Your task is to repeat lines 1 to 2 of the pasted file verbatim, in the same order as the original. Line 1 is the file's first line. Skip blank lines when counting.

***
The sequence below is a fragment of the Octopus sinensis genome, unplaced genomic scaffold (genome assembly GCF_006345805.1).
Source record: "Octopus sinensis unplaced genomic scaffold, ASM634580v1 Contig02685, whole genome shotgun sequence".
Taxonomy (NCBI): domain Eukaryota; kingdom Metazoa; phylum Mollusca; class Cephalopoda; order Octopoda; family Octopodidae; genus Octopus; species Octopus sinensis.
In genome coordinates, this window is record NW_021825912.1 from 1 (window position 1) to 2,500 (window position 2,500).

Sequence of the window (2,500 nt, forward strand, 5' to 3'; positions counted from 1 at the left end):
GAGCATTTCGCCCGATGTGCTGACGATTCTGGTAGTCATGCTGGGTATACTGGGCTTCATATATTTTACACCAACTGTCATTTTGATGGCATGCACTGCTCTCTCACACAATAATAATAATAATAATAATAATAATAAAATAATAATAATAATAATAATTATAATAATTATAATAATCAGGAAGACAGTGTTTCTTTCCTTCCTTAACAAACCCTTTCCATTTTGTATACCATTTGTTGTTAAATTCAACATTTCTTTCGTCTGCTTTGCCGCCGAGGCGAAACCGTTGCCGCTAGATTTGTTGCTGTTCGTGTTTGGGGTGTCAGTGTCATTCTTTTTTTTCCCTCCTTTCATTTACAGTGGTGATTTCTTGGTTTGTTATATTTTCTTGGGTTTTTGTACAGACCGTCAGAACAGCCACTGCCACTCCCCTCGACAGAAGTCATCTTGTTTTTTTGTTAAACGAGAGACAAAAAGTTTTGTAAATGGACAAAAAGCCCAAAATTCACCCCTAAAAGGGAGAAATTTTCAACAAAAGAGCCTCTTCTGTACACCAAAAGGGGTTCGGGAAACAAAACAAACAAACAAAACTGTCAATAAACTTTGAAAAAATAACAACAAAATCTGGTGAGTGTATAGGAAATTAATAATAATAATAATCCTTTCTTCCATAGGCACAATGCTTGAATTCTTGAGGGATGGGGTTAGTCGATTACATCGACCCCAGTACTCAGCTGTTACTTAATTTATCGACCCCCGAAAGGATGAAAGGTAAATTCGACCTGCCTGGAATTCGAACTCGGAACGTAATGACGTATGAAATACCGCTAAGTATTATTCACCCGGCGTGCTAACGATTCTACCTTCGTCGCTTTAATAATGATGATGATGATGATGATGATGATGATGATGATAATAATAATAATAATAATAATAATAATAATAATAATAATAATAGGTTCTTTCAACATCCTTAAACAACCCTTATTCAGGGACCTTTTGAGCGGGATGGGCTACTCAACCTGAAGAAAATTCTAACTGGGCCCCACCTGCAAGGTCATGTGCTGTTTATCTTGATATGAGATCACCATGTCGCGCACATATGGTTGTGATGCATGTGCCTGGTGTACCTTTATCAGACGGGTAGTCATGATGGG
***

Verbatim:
The sequence below is a fragment of the Octopus sinensis genome, unplaced genomic scaffold (genome assembly GCF_006345805.1).
Source record: "Octopus sinensis unplaced genomic scaffold, ASM634580v1 Contig02685, whole genome shotgun sequence".